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Panel: Merge AIDS project with NRHM

March 24, 2012

India’s HIV-control programme could soon get merged with the flagship National Rural Health Mission, if the Planning Commission has its way.
The panel’s steering committee on health for the 12th five-year Plan proposes “incorporating AIDS control, universal healthcare and universal access to essential medicines” into NRHM.
Planning Commission member in-charge of health Syeda Hameed said: “It is a serious recommendation to incorporate NACO under an overall National Health Mission rather that a single vertical programme.”
The proposal has left the health ministry and the National AIDS Control Organization unhappy. Health secretary P K Pradhan said: “We have told the Planning Commission this recommendation can’t work. AIDS control is a specialized issue, and needs focused attention.”
Pradhan added that AIDS control cannot be carried out by auxiliary nurse nidwives (ANMs). “Containing AIDS and HIV in India will require dealing with sex workers, injectible drug users, transgenders and men who have sex with men. It is a different clientele compared to the work ANMs do now. We are not in favour of the merger,” he said.
Hameed disagrees: “It’s all about training ANMs on how to carry out AIDS control. We, however, don’t want to burden them too much. The steering committee report will undergo three levels of approval. We are confident of pushing it through.”
The steering committee report says: “Impressive gains by national health programmes, including NRHM and other disease-control programmes, now need to be channelled to deliver Universal Healthcare in all urban and rural areas in the 12th Plan period.”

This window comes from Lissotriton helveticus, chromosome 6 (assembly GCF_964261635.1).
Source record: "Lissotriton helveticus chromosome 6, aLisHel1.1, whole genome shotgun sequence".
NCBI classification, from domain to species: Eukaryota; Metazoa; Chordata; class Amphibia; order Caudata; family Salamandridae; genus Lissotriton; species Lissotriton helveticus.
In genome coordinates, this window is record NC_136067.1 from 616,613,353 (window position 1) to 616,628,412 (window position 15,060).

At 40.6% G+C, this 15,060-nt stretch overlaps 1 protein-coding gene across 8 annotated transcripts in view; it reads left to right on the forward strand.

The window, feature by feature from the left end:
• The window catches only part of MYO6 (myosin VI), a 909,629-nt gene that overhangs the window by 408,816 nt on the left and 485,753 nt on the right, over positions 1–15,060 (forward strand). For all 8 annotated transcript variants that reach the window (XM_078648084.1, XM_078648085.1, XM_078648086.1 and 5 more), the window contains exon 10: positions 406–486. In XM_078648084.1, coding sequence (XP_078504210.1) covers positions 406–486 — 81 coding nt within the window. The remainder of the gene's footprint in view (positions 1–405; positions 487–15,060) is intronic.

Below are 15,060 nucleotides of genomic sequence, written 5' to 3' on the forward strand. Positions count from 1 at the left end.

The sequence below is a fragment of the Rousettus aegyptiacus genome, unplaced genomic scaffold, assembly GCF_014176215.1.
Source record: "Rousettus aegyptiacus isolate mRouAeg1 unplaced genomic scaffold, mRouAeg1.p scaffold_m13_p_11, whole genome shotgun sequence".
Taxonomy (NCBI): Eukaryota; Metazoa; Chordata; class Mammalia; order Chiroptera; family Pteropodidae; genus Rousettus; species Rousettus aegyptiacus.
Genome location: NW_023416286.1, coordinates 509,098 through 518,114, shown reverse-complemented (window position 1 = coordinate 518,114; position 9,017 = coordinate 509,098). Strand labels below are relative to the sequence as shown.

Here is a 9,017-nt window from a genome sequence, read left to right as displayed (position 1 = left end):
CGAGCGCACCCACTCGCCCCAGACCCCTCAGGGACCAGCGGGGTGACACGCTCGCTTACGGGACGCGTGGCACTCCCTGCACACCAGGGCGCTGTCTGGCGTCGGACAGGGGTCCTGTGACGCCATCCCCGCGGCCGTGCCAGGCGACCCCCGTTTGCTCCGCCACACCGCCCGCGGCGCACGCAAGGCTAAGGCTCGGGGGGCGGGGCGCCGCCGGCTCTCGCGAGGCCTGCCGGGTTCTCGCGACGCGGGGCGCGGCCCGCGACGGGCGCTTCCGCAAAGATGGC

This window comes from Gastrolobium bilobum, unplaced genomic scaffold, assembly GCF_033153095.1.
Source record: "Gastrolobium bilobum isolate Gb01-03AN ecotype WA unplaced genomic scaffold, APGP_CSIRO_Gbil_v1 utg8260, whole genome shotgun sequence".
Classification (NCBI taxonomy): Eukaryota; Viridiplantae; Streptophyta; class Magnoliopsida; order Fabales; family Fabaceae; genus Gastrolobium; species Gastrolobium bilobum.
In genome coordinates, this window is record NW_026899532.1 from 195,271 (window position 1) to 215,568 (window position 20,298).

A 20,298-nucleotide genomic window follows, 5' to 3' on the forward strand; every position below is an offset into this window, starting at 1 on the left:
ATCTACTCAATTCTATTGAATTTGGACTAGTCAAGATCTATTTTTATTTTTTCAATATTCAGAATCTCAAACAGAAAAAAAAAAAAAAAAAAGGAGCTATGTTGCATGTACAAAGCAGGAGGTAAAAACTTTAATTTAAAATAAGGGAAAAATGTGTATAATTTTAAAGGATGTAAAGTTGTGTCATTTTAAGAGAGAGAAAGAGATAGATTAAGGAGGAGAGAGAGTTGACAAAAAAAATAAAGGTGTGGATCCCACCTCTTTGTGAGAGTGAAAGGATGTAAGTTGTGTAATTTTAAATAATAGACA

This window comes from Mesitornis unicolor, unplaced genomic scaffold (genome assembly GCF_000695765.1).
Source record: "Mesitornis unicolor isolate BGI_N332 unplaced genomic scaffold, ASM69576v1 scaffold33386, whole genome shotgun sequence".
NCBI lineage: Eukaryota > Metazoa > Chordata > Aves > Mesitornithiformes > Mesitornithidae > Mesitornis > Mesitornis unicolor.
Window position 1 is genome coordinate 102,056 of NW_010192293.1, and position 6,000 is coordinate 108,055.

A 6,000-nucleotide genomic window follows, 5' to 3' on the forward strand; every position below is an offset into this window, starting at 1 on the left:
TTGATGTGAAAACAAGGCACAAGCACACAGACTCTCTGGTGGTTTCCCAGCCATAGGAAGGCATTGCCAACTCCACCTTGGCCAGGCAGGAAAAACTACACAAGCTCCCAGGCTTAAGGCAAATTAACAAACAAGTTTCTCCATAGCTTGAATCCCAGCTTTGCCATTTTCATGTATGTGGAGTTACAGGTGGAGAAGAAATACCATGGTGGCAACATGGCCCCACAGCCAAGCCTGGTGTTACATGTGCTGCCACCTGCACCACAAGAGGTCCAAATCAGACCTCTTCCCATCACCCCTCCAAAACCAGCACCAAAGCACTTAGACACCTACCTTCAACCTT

It adds: “The process should start in the first year of the Plan with Universal Healthcare pilots being run in one district of each state and UT. Concurrently, the management structure of national health programmes needs to take steps to prepare for UHC. Key recommendations on this transition is reorienting from vertical disease based approach to a holistic, health-promotion strategy based on strengthening of health systems.”
The panel says the B K Chaturvedi committee on restructuring of centrally sponsored schemes has also recommended merger of individual disease control programmes. “The NRHM governance structure should be used to provide leadership to all national health programmes. Operations under national disease control programmes should be harmonized under NRHM to avoid duplication and provide convergent services in a cost-effective way,” the report says.
India launched the first National AIDS Control Programme in 1992 and NACP II was initiated 1998. NACP III (2007-12) was designed to “halt and reverse the HIV epidemic in India” by the end of the project. There has been a steady decline in overall prevalence, and nearly 50% dip in new infections over the last 10 years.

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Categories: Public Health
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